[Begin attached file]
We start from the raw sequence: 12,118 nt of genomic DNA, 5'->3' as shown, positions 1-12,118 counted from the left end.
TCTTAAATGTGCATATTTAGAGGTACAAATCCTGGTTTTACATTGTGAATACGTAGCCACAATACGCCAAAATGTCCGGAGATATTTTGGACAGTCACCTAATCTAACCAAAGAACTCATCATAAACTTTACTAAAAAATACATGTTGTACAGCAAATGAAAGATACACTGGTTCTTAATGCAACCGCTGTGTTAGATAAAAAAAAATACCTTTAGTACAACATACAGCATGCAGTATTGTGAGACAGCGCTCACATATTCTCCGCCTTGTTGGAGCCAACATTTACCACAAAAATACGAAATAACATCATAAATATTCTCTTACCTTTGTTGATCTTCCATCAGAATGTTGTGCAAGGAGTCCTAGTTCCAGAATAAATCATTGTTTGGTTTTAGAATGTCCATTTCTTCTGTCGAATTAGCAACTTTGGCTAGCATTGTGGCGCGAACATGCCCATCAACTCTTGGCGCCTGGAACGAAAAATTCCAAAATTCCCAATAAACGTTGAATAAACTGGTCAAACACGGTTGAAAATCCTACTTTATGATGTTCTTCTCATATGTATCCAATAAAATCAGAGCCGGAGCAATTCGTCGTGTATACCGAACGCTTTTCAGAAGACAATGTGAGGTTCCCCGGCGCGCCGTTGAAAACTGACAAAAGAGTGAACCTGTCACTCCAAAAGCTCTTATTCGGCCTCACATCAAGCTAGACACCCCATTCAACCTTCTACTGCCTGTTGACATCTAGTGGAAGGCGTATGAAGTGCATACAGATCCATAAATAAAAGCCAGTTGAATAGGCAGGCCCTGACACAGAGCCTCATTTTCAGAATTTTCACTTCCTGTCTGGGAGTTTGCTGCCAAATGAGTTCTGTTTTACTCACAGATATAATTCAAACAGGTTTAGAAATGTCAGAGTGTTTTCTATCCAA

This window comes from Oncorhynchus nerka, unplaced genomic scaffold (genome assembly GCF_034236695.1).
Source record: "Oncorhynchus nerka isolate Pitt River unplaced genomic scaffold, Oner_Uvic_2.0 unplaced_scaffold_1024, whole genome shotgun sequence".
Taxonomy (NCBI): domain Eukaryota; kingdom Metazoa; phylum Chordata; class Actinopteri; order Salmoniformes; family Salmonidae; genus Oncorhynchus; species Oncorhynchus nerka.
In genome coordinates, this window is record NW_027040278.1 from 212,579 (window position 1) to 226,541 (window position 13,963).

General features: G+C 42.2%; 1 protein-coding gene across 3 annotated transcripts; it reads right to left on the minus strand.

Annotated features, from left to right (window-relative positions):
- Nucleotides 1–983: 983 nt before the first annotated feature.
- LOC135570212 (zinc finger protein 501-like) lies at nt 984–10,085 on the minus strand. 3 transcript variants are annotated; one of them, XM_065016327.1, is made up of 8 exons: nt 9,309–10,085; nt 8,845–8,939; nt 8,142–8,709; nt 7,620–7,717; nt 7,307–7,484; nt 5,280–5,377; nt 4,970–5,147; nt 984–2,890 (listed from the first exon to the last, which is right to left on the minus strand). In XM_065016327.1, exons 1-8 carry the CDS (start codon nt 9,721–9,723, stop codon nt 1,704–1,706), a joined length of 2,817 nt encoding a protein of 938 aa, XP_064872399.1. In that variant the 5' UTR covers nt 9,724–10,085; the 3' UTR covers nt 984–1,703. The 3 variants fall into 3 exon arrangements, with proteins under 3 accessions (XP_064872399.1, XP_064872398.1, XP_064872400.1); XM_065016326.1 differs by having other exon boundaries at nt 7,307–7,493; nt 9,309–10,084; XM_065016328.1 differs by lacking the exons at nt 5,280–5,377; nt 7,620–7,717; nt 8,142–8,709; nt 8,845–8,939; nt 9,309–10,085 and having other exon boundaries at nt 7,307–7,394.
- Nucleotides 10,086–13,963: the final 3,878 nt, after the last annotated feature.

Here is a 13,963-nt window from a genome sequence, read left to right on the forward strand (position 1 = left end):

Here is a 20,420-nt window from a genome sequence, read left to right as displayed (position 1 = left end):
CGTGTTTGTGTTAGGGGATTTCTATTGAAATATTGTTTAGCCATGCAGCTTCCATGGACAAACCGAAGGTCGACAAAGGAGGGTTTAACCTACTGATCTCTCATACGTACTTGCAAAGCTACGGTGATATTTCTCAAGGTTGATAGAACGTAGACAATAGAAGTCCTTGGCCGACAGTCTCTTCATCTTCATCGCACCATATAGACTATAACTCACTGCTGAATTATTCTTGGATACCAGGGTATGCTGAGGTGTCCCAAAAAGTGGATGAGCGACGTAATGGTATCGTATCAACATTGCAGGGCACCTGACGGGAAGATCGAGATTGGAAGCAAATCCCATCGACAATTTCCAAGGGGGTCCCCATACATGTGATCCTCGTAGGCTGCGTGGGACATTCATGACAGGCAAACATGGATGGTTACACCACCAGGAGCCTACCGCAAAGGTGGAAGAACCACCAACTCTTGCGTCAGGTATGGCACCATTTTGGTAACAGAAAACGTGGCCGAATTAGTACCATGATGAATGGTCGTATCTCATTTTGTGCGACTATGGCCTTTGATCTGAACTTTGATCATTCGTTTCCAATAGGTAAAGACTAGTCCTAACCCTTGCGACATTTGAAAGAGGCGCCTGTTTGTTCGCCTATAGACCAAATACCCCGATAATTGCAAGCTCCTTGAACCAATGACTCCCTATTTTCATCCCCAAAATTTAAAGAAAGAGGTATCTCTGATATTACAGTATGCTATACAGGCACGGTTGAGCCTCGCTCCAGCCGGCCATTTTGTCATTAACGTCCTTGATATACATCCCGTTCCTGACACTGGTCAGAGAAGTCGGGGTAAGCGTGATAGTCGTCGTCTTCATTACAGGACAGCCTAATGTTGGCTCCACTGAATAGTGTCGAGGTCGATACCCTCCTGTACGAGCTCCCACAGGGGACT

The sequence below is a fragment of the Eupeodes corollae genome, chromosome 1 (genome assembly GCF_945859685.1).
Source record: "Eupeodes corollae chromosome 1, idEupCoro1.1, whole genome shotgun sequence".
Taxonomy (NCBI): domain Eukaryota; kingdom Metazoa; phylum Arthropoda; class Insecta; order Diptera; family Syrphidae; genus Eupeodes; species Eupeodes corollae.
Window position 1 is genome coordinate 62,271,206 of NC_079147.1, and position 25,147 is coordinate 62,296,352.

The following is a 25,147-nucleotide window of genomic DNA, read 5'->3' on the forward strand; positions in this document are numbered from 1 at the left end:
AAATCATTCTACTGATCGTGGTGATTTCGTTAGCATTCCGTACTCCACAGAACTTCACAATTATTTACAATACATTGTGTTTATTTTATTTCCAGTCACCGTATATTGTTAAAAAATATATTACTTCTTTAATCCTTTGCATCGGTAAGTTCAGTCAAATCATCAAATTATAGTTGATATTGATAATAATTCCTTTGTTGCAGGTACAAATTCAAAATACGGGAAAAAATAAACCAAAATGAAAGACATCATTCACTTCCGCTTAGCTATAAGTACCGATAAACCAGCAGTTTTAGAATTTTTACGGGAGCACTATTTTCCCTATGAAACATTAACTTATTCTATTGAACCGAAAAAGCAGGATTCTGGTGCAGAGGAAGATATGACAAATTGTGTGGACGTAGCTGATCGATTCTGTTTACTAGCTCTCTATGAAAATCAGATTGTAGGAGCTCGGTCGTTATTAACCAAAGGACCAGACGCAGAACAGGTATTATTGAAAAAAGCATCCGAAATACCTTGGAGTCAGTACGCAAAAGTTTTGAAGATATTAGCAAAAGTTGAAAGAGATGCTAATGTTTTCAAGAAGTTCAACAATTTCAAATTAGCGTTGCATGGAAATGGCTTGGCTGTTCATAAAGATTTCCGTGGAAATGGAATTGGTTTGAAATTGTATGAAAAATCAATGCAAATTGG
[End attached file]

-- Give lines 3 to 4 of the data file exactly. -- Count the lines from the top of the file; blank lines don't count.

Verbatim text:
This window comes from Oncorhynchus nerka, unplaced genomic scaffold (genome assembly GCF_034236695.1).
Source record: "Oncorhynchus nerka isolate Pitt River unplaced genomic scaffold, Oner_Uvic_2.0 unplaced_scaffold_1024, whole genome shotgun sequence".